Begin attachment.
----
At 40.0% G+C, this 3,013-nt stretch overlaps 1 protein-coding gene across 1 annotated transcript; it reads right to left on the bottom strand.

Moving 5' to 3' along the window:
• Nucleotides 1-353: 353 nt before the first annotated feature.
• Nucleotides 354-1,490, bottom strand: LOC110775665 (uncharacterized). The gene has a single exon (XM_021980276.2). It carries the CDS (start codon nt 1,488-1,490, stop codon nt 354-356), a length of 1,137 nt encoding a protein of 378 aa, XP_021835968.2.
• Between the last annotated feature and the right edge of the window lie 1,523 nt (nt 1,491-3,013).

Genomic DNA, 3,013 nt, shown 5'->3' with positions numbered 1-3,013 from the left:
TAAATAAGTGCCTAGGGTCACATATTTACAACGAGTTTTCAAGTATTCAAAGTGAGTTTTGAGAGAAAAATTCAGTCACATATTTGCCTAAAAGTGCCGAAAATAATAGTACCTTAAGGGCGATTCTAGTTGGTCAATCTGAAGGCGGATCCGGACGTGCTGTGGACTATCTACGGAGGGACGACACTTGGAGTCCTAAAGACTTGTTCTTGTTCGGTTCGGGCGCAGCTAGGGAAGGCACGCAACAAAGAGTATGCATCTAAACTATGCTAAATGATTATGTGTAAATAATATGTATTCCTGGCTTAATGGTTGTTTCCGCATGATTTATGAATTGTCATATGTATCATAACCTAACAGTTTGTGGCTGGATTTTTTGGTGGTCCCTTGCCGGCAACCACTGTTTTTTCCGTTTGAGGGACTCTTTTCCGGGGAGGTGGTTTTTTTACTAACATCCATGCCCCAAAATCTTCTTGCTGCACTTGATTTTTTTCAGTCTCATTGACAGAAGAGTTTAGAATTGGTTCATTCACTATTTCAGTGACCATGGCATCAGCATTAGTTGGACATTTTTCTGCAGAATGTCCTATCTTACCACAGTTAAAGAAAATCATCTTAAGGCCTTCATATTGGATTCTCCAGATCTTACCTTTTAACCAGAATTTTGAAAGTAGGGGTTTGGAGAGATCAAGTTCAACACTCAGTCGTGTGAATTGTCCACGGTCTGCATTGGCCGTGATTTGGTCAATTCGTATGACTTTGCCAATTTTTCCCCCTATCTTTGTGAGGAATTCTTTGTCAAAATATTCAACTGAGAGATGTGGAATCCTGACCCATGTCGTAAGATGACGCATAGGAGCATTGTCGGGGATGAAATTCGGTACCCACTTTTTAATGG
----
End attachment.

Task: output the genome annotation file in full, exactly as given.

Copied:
At 40.0% G+C, this 3,013-nt stretch overlaps 1 protein-coding gene across 1 annotated transcript; it reads right to left on the bottom strand.

Moving 5' to 3' along the window:
• Nucleotides 1-353: 353 nt before the first annotated feature.
• Nucleotides 354-1,490, bottom strand: LOC110775665 (uncharacterized). The gene has a single exon (XM_021980276.2). It carries the CDS (start codon nt 1,488-1,490, stop codon nt 354-356), a length of 1,137 nt encoding a protein of 378 aa, XP_021835968.2.
• Between the last annotated feature and the right edge of the window lie 1,523 nt (nt 1,491-3,013).

Genomic DNA, 3,013 nt, shown 5'->3' with positions numbered 1-3,013 from the left:
TAAATAAGTGCCTAGGGTCACATATTTACAACGAGTTTTCAAGTATTCAAAGTGAGTTTTGAGAGAAAAATTCAGTCACATATTTGCCTAAAAGTGCCGAAAATAATAGTACCTTAAGGGCGATTCTAGTTGGTCAATCTGAAGGCGGATCCGGACGTGCTGTGGACTATCTACGGAGGGACGACACTTGGAGTCCTAAAGACTTGTTCTTGTTCGGTTCGGGCGCAGCTAGGGAAGGCACGCAACAAAGAGTATGCATCTAAACTATGCTAAATGATTATGTGTAAATAATATGTATTCCTGGCTTAATGGTTGTTTCCGCATGATTTATGAATTGTCATATGTATCATAACCTAACAGTTTGTGGCTGGATTTTTTGGTGGTCCCTTGCCGGCAACCACTGTTTTTTCCGTTTGAGGGACTCTTTTCCGGGGAGGTGGTTTTTTTACTAACATCCATGCCCCAAAATCTTCTTGCTGCACTTGATTTTTTTCAGTCTCATTGACAGAAGAGTTTAGAATTGGTTCATTCACTATTTCAGTGACCATGGCATCAGCATTAGTTGGACATTTTTCTGCAGAATGTCCTATCTTACCACAGTTAAAGAAAATCATCTTAAGGCCTTCATATTGGATTCTCCAGATCTTACCTTTTAACCAGAATTTTGAAAGTAGGGGTTTGGAGAGATCAAGTTCAACACTCAGTCGTGTGAATTGTCCACGGTCTGCATTGGCCGTGATTTGGTCAATTCGTATGACTTTGCCAATTTTTCCCCCTATCTTTGTGAGGAATTCTTTGTCAAAATATTCAACTGAGAGATGTGGAATCCTGACCCATGTCGTAAGATGACGCATAGGAGCATTGTCGGGGATGAAATTCGGTACCCACTTTTTAATGG